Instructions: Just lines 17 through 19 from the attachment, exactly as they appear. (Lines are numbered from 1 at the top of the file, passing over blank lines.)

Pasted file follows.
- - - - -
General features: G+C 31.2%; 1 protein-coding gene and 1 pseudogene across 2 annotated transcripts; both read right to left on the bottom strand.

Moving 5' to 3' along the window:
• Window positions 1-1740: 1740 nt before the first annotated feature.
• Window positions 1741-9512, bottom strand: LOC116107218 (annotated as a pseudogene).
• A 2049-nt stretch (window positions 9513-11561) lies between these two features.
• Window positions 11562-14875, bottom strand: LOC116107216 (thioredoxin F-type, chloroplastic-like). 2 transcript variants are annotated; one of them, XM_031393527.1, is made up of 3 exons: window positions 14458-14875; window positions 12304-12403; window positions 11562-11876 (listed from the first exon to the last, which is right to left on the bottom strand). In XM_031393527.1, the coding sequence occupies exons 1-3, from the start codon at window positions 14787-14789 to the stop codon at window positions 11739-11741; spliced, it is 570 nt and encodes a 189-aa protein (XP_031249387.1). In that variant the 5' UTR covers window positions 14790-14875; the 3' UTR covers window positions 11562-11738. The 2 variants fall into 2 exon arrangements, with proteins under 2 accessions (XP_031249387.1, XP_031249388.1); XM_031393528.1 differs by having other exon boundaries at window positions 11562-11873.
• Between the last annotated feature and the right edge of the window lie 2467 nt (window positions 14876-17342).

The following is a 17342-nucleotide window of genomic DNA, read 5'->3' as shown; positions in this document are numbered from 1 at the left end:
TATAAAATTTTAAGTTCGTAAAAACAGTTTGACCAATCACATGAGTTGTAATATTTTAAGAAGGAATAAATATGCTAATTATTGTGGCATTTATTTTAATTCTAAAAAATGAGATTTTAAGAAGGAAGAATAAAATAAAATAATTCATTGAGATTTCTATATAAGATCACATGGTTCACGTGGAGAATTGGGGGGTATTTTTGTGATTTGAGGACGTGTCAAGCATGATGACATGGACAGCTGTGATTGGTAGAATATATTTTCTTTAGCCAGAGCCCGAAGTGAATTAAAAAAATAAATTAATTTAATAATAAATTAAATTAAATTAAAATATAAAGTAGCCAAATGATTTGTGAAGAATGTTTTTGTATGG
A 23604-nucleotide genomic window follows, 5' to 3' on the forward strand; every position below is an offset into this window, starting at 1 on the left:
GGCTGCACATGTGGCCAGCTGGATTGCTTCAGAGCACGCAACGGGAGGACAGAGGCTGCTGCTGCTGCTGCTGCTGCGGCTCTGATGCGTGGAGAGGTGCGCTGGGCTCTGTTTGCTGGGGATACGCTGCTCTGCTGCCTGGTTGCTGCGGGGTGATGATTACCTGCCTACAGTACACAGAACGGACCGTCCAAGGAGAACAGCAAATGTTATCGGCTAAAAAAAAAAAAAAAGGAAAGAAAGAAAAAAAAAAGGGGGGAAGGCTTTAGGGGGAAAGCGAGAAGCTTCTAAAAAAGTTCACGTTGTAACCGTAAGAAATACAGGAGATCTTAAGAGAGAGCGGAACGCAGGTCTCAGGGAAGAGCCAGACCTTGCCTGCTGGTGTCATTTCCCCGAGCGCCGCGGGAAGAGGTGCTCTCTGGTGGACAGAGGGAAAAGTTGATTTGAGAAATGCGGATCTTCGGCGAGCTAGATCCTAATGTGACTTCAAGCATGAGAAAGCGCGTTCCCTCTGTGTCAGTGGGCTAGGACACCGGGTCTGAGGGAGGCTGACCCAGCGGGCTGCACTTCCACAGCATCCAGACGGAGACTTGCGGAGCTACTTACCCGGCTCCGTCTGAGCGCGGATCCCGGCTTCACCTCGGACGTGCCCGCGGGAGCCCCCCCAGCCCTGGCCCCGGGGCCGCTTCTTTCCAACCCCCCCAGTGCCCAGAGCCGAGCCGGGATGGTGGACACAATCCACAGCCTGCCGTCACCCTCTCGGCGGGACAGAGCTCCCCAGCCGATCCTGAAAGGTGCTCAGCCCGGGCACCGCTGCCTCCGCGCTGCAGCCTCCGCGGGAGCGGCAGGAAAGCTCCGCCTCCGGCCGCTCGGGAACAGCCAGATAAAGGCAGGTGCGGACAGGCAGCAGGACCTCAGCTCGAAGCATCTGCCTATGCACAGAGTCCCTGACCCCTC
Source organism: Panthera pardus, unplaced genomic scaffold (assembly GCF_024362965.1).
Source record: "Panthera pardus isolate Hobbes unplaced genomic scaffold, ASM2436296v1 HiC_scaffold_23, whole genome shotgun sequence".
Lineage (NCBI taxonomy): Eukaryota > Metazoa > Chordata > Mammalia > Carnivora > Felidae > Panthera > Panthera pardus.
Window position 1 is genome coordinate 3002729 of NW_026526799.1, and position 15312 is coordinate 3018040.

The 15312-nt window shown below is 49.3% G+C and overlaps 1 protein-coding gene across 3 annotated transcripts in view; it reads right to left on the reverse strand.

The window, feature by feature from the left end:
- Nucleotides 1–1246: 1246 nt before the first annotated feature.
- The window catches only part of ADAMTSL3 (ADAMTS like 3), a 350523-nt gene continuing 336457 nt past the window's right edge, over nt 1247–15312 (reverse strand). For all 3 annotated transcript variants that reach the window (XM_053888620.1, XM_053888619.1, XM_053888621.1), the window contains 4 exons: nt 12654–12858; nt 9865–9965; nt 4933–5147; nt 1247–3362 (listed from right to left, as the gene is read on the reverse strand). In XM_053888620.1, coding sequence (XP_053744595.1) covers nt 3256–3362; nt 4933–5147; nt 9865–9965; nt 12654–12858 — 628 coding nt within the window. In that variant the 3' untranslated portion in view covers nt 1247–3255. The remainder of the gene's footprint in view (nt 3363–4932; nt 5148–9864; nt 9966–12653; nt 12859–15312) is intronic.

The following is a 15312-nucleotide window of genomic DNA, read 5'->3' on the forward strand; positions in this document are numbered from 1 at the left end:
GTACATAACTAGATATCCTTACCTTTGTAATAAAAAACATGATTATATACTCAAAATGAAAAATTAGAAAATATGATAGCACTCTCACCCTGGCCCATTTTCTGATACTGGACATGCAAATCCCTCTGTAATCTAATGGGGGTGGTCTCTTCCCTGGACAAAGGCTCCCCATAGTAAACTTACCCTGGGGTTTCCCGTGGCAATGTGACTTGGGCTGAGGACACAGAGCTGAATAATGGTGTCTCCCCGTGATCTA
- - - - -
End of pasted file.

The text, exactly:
The window, feature by feature from the left end:
- Nucleotides 1–1246: 1246 nt before the first annotated feature.
- The window catches only part of ADAMTSL3 (ADAMTS like 3), a 350523-nt gene continuing 336457 nt past the window's right edge, over nt 1247–15312 (reverse strand). For all 3 annotated transcript variants that reach the window (XM_053888620.1, XM_053888619.1, XM_053888621.1), the window contains 4 exons: nt 12654–12858; nt 9865–9965; nt 4933–5147; nt 1247–3362 (listed from right to left, as the gene is read on the reverse strand). In XM_053888620.1, coding sequence (XP_053744595.1) covers nt 3256–3362; nt 4933–5147; nt 9865–9965; nt 12654–12858 — 628 coding nt within the window. In that variant the 3' untranslated portion in view covers nt 1247–3255. The remainder of the gene's footprint in view (nt 3363–4932; nt 5148–9864; nt 9966–12653; nt 12859–15312) is intronic.